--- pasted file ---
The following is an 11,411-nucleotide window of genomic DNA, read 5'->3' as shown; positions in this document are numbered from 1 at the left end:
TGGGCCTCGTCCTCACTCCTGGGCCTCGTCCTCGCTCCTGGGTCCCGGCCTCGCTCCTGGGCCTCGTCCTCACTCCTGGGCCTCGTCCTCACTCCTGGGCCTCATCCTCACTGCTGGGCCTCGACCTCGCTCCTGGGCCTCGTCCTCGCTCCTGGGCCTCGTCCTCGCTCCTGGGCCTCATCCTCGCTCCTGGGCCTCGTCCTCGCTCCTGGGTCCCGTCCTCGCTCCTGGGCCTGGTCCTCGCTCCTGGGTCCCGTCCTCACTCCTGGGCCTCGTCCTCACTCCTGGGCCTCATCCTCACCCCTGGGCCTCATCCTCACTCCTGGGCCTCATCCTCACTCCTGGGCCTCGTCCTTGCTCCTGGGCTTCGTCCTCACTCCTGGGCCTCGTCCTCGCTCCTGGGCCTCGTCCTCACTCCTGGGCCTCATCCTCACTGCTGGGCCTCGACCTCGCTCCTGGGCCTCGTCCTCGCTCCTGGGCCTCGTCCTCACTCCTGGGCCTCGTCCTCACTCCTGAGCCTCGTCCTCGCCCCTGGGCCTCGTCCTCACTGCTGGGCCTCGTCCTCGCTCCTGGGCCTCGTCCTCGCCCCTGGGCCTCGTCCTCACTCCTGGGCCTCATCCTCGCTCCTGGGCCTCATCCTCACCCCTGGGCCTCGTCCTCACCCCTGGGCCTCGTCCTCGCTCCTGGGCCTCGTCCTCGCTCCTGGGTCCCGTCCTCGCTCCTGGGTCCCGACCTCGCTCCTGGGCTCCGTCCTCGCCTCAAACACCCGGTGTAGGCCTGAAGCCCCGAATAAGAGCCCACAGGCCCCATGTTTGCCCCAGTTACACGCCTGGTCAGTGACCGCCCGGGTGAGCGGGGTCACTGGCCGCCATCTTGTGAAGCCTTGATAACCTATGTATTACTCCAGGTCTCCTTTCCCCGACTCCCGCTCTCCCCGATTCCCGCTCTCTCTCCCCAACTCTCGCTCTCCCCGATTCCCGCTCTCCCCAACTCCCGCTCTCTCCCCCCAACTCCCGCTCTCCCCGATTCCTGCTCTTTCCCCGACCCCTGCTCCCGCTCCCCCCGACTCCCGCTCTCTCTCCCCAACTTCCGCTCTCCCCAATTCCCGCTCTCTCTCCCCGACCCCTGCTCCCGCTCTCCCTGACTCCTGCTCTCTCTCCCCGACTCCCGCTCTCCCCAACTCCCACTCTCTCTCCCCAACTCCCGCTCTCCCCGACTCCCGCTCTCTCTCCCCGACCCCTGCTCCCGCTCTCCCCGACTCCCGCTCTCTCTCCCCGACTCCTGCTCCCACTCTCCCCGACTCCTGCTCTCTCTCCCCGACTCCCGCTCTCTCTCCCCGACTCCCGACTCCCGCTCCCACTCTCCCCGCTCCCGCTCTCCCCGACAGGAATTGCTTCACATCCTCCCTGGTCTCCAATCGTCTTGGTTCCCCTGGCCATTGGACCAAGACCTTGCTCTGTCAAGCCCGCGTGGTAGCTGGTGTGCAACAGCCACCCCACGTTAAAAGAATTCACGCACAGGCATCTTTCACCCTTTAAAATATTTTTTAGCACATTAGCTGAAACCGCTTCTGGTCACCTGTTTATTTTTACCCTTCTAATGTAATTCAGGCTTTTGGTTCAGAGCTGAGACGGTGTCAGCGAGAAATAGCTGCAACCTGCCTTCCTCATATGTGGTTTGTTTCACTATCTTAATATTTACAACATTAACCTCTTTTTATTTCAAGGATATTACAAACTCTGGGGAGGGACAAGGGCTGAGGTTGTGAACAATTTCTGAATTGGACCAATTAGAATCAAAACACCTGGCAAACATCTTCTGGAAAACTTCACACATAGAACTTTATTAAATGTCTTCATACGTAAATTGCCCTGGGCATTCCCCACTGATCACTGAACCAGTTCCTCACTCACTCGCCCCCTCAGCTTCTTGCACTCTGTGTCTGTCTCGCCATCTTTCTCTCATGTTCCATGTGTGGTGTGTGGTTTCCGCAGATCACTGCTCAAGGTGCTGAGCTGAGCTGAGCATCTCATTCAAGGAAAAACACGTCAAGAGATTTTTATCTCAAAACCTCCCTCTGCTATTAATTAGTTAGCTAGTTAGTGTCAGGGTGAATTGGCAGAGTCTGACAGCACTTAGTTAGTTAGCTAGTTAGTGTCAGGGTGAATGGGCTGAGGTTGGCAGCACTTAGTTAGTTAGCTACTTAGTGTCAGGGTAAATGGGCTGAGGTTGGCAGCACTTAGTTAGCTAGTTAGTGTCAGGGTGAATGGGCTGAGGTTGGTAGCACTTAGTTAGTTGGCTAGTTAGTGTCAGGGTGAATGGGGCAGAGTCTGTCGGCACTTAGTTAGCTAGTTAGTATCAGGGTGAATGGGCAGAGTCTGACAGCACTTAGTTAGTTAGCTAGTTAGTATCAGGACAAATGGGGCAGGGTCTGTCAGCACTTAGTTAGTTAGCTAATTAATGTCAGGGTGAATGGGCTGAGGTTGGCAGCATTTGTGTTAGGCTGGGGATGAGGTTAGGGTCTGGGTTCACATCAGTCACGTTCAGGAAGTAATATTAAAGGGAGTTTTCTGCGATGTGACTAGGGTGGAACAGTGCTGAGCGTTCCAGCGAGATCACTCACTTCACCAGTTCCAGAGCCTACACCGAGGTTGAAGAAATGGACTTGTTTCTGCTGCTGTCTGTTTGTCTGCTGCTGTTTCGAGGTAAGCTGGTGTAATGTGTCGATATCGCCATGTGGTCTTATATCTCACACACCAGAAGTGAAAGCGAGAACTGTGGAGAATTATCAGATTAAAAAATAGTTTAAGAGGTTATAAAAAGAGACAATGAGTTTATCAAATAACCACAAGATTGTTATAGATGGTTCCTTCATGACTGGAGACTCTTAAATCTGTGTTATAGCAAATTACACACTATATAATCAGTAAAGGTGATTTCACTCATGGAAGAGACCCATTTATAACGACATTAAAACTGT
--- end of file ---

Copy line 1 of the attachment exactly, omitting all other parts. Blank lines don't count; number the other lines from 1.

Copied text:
The following is an 11,411-nucleotide window of genomic DNA, read 5'->3' as shown; positions in this document are numbered from 1 at the left end: